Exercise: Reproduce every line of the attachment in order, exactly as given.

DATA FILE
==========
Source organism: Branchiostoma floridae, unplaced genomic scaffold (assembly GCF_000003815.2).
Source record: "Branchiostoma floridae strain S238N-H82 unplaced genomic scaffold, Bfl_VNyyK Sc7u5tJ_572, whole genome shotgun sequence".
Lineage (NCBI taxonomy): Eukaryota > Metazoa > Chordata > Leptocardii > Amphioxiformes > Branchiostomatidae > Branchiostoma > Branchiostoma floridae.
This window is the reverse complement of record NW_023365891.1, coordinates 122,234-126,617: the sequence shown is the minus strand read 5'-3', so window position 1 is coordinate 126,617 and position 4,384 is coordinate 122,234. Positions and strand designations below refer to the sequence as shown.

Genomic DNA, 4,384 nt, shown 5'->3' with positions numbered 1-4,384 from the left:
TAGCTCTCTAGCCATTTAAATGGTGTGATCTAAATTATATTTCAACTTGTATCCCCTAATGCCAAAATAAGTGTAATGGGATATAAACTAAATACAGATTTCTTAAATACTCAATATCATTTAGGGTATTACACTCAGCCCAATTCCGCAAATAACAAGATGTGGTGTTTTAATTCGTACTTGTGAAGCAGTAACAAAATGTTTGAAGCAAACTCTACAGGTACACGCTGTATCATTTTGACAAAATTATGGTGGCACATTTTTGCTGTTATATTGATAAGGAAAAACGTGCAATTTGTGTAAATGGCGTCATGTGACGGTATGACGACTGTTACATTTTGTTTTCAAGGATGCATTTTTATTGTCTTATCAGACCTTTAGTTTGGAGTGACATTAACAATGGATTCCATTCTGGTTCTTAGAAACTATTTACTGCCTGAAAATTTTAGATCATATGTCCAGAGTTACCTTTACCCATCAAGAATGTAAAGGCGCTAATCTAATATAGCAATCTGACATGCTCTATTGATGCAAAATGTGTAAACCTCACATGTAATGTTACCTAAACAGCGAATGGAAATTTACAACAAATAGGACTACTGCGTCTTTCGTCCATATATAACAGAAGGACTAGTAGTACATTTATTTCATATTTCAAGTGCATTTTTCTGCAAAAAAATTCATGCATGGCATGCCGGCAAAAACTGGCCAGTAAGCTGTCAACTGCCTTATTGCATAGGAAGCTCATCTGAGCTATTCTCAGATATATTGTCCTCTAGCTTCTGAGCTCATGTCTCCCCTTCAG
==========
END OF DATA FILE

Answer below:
Source organism: Branchiostoma floridae, unplaced genomic scaffold (assembly GCF_000003815.2).
Source record: "Branchiostoma floridae strain S238N-H82 unplaced genomic scaffold, Bfl_VNyyK Sc7u5tJ_572, whole genome shotgun sequence".
Lineage (NCBI taxonomy): Eukaryota > Metazoa > Chordata > Leptocardii > Amphioxiformes > Branchiostomatidae > Branchiostoma > Branchiostoma floridae.
This window is the reverse complement of record NW_023365891.1, coordinates 122,234-126,617: the sequence shown is the minus strand read 5'-3', so window position 1 is coordinate 126,617 and position 4,384 is coordinate 122,234. Positions and strand designations below refer to the sequence as shown.

Genomic DNA, 4,384 nt, shown 5'->3' with positions numbered 1-4,384 from the left:
TAGCTCTCTAGCCATTTAAATGGTGTGATCTAAATTATATTTCAACTTGTATCCCCTAATGCCAAAATAAGTGTAATGGGATATAAACTAAATACAGATTTCTTAAATACTCAATATCATTTAGGGTATTACACTCAGCCCAATTCCGCAAATAACAAGATGTGGTGTTTTAATTCGTACTTGTGAAGCAGTAACAAAATGTTTGAAGCAAACTCTACAGGTACACGCTGTATCATTTTGACAAAATTATGGTGGCACATTTTTGCTGTTATATTGATAAGGAAAAACGTGCAATTTGTGTAAATGGCGTCATGTGACGGTATGACGACTGTTACATTTTGTTTTCAAGGATGCATTTTTATTGTCTTATCAGACCTTTAGTTTGGAGTGACATTAACAATGGATTCCATTCTGGTTCTTAGAAACTATTTACTGCCTGAAAATTTTAGATCATATGTCCAGAGTTACCTTTACCCATCAAGAATGTAAAGGCGCTAATCTAATATAGCAATCTGACATGCTCTATTGATGCAAAATGTGTAAACCTCACATGTAATGTTACCTAAACAGCGAATGGAAATTTACAACAAATAGGACTACTGCGTCTTTCGTCCATATATAACAGAAGGACTAGTAGTACATTTATTTCATATTTCAAGTGCATTTTTCTGCAAAAAAATTCATGCATGGCATGCCGGCAAAAACTGGCCAGTAAGCTGTCAACTGCCTTATTGCATAGGAAGCTCATCTGAGCTATTCTCAGATATATTGTCCTCTAGCTTCTGAGCTCATGTCTCCCCTTCAG